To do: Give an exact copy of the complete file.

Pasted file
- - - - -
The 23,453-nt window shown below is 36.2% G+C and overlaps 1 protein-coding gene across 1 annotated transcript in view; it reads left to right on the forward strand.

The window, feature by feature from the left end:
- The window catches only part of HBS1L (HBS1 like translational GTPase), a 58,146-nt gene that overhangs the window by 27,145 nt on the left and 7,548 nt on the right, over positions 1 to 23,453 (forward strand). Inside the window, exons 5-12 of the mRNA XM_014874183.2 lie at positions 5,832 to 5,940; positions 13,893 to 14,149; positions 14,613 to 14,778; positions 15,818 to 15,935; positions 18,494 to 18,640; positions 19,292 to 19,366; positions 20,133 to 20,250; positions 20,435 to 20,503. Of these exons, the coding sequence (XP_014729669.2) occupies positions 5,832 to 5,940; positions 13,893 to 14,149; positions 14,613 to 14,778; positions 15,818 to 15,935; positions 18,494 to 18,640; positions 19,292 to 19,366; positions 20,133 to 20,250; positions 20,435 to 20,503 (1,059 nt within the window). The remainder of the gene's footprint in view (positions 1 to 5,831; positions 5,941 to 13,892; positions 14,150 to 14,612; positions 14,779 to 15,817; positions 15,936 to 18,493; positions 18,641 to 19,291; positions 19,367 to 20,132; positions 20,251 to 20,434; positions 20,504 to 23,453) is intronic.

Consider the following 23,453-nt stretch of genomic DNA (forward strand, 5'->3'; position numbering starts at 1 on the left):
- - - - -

The 23,453-nt window shown below is 36.2% G+C and overlaps 1 protein-coding gene across 1 annotated transcript in view; it reads left to right on the forward strand.

The window, feature by feature from the left end:
- The window catches only part of HBS1L (HBS1 like translational GTPase), a 58,146-nt gene that overhangs the window by 27,145 nt on the left and 7,548 nt on the right, over positions 1 to 23,453 (forward strand). Inside the window, exons 5-12 of the mRNA XM_014874183.2 lie at positions 5,832 to 5,940; positions 13,893 to 14,149; positions 14,613 to 14,778; positions 15,818 to 15,935; positions 18,494 to 18,640; positions 19,292 to 19,366; positions 20,133 to 20,250; positions 20,435 to 20,503. Of these exons, the coding sequence (XP_014729669.2) occupies positions 5,832 to 5,940; positions 13,893 to 14,149; positions 14,613 to 14,778; positions 15,818 to 15,935; positions 18,494 to 18,640; positions 19,292 to 19,366; positions 20,133 to 20,250; positions 20,435 to 20,503 (1,059 nt within the window). The remainder of the gene's footprint in view (positions 1 to 5,831; positions 5,941 to 13,892; positions 14,150 to 14,612; positions 14,779 to 15,817; positions 15,936 to 18,493; positions 18,641 to 19,291; positions 19,367 to 20,132; positions 20,251 to 20,434; positions 20,504 to 23,453) is intronic.

Consider the following 23,453-nt stretch of genomic DNA (forward strand, 5'->3'; position numbering starts at 1 on the left):